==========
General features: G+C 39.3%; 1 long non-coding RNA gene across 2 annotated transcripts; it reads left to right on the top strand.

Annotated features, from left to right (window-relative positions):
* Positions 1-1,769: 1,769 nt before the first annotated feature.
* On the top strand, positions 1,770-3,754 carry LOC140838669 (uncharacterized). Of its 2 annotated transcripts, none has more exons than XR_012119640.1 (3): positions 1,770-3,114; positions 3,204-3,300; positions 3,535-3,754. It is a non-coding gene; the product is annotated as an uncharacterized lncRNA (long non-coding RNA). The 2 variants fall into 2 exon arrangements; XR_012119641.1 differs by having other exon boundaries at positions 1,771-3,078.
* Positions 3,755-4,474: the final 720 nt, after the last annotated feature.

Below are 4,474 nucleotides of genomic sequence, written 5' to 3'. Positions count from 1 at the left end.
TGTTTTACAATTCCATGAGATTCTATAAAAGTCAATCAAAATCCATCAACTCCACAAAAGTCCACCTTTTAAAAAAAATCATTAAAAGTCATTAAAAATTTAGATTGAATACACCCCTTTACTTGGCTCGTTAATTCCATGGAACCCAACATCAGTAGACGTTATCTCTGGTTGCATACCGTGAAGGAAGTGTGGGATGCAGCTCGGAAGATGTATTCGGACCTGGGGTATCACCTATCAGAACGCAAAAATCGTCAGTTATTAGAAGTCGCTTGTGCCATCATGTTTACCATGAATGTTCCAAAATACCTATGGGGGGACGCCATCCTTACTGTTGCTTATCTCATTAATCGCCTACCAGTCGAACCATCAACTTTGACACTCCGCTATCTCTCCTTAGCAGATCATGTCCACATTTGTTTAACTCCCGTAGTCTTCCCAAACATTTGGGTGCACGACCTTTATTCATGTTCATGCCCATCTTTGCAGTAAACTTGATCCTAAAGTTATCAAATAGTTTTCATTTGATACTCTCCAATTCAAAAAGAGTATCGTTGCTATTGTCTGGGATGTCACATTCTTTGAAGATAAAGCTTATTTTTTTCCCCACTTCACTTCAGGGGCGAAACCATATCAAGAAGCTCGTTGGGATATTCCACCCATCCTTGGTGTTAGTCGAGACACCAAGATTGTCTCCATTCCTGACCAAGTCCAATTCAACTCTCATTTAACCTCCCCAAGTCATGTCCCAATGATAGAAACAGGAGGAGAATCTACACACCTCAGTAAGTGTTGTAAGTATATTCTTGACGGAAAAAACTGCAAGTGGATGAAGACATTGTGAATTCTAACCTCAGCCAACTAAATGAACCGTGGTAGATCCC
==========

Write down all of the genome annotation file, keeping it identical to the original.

General features: G+C 39.3%; 1 long non-coding RNA gene across 2 annotated transcripts; it reads left to right on the top strand.

Annotated features, from left to right (window-relative positions):
* Positions 1-1,769: 1,769 nt before the first annotated feature.
* On the top strand, positions 1,770-3,754 carry LOC140838669 (uncharacterized). Of its 2 annotated transcripts, none has more exons than XR_012119640.1 (3): positions 1,770-3,114; positions 3,204-3,300; positions 3,535-3,754. It is a non-coding gene; the product is annotated as an uncharacterized lncRNA (long non-coding RNA). The 2 variants fall into 2 exon arrangements; XR_012119641.1 differs by having other exon boundaries at positions 1,771-3,078.
* Positions 3,755-4,474: the final 720 nt, after the last annotated feature.

Below are 4,474 nucleotides of genomic sequence, written 5' to 3'. Positions count from 1 at the left end.
TGTTTTACAATTCCATGAGATTCTATAAAAGTCAATCAAAATCCATCAACTCCACAAAAGTCCACCTTTTAAAAAAAATCATTAAAAGTCATTAAAAATTTAGATTGAATACACCCCTTTACTTGGCTCGTTAATTCCATGGAACCCAACATCAGTAGACGTTATCTCTGGTTGCATACCGTGAAGGAAGTGTGGGATGCAGCTCGGAAGATGTATTCGGACCTGGGGTATCACCTATCAGAACGCAAAAATCGTCAGTTATTAGAAGTCGCTTGTGCCATCATGTTTACCATGAATGTTCCAAAATACCTATGGGGGGACGCCATCCTTACTGTTGCTTATCTCATTAATCGCCTACCAGTCGAACCATCAACTTTGACACTCCGCTATCTCTCCTTAGCAGATCATGTCCACATTTGTTTAACTCCCGTAGTCTTCCCAAACATTTGGGTGCACGACCTTTATTCATGTTCATGCCCATCTTTGCAGTAAACTTGATCCTAAAGTTATCAAATAGTTTTCATTTGATACTCTCCAATTCAAAAAGAGTATCGTTGCTATTGTCTGGGATGTCACATTCTTTGAAGATAAAGCTTATTTTTTTCCCCACTTCACTTCAGGGGCGAAACCATATCAAGAAGCTCGTTGGGATATTCCACCCATCCTTGGTGTTAGTCGAGACACCAAGATTGTCTCCATTCCTGACCAAGTCCAATTCAACTCTCATTTAACCTCCCCAAGTCATGTCCCAATGATAGAAACAGGAGGAGAATCTACACACCTCAGTAAGTGTTGTAAGTATATTCTTGACGGAAAAAACTGCAAGTGGATGAAGACATTGTGAATTCTAACCTCAGCCAACTAAATGAACCGTGGTAGATCCC